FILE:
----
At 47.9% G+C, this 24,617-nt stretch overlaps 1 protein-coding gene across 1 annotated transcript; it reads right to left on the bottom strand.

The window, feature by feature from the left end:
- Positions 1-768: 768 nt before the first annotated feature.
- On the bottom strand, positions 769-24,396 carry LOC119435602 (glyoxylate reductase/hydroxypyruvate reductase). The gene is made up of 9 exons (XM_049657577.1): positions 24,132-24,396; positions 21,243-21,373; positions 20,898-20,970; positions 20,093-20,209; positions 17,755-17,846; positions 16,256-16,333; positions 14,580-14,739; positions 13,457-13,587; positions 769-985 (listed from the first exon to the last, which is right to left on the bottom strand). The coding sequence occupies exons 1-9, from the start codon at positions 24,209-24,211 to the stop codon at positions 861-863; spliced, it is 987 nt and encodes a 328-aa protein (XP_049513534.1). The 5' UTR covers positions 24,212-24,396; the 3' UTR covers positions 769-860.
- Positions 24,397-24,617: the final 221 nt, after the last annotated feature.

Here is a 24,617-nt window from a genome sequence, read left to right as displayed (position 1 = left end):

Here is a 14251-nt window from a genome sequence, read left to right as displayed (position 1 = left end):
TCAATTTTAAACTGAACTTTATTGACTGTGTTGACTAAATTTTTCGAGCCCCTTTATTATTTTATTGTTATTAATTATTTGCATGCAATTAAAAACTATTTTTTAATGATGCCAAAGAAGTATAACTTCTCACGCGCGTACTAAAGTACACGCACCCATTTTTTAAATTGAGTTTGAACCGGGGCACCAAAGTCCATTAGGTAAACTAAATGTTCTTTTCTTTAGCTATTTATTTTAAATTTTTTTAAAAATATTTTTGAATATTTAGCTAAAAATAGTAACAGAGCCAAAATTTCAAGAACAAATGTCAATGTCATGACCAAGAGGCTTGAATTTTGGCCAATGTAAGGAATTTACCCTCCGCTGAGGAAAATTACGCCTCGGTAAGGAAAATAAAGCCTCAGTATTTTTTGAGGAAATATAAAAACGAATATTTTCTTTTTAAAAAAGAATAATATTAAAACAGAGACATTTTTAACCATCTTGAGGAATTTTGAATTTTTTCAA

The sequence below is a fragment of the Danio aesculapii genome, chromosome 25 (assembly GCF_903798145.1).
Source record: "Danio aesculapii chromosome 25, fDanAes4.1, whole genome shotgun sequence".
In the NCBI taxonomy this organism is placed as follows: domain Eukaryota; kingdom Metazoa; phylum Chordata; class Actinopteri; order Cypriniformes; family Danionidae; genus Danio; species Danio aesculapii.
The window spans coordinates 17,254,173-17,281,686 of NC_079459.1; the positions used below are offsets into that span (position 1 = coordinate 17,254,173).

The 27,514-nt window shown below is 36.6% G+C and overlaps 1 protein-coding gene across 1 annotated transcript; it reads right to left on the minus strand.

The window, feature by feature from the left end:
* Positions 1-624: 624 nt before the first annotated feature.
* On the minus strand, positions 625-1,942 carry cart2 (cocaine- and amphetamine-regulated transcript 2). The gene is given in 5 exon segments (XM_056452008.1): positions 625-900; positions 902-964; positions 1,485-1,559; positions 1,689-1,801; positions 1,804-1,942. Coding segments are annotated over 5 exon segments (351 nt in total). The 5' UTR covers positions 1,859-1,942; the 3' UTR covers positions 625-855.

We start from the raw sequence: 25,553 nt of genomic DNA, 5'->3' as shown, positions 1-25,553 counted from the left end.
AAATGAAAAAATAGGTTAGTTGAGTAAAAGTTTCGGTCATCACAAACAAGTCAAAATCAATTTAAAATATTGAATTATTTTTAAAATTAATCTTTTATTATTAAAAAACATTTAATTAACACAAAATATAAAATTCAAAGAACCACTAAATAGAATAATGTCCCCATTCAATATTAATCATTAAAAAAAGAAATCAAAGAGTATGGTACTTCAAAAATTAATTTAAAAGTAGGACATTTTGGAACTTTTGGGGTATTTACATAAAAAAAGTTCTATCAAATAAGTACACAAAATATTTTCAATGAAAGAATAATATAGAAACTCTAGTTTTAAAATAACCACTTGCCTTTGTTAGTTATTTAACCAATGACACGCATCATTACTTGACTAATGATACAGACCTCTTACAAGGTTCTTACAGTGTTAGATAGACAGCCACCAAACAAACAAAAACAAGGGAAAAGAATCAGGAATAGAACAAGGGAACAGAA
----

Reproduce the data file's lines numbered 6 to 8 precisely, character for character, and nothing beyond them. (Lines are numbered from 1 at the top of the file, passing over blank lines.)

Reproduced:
Here is a 24,617-nt window from a genome sequence, read left to right as displayed (position 1 = left end):

Here is a 14251-nt window from a genome sequence, read left to right as displayed (position 1 = left end):
TCAATTTTAAACTGAACTTTATTGACTGTGTTGACTAAATTTTTCGAGCCCCTTTATTATTTTATTGTTATTAATTATTTGCATGCAATTAAAAACTATTTTTTAATGATGCCAAAGAAGTATAACTTCTCACGCGCGTACTAAAGTACACGCACCCATTTTTTAAATTGAGTTTGAACCGGGGCACCAAAGTCCATTAGGTAAACTAAATGTTCTTTTCTTTAGCTATTTATTTTAAATTTTTTTAAAAATATTTTTGAATATTTAGCTAAAAATAGTAACAGAGCCAAAATTTCAAGAACAAATGTCAATGTCATGACCAAGAGGCTTGAATTTTGGCCAATGTAAGGAATTTACCCTCCGCTGAGGAAAATTACGCCTCGGTAAGGAAAATAAAGCCTCAGTATTTTTTGAGGAAATATAAAAACGAATATTTTCTTTTTAAAAAAGAATAATATTAAAACAGAGACATTTTTAACCATCTTGAGGAATTTTGAATTTTTTCAA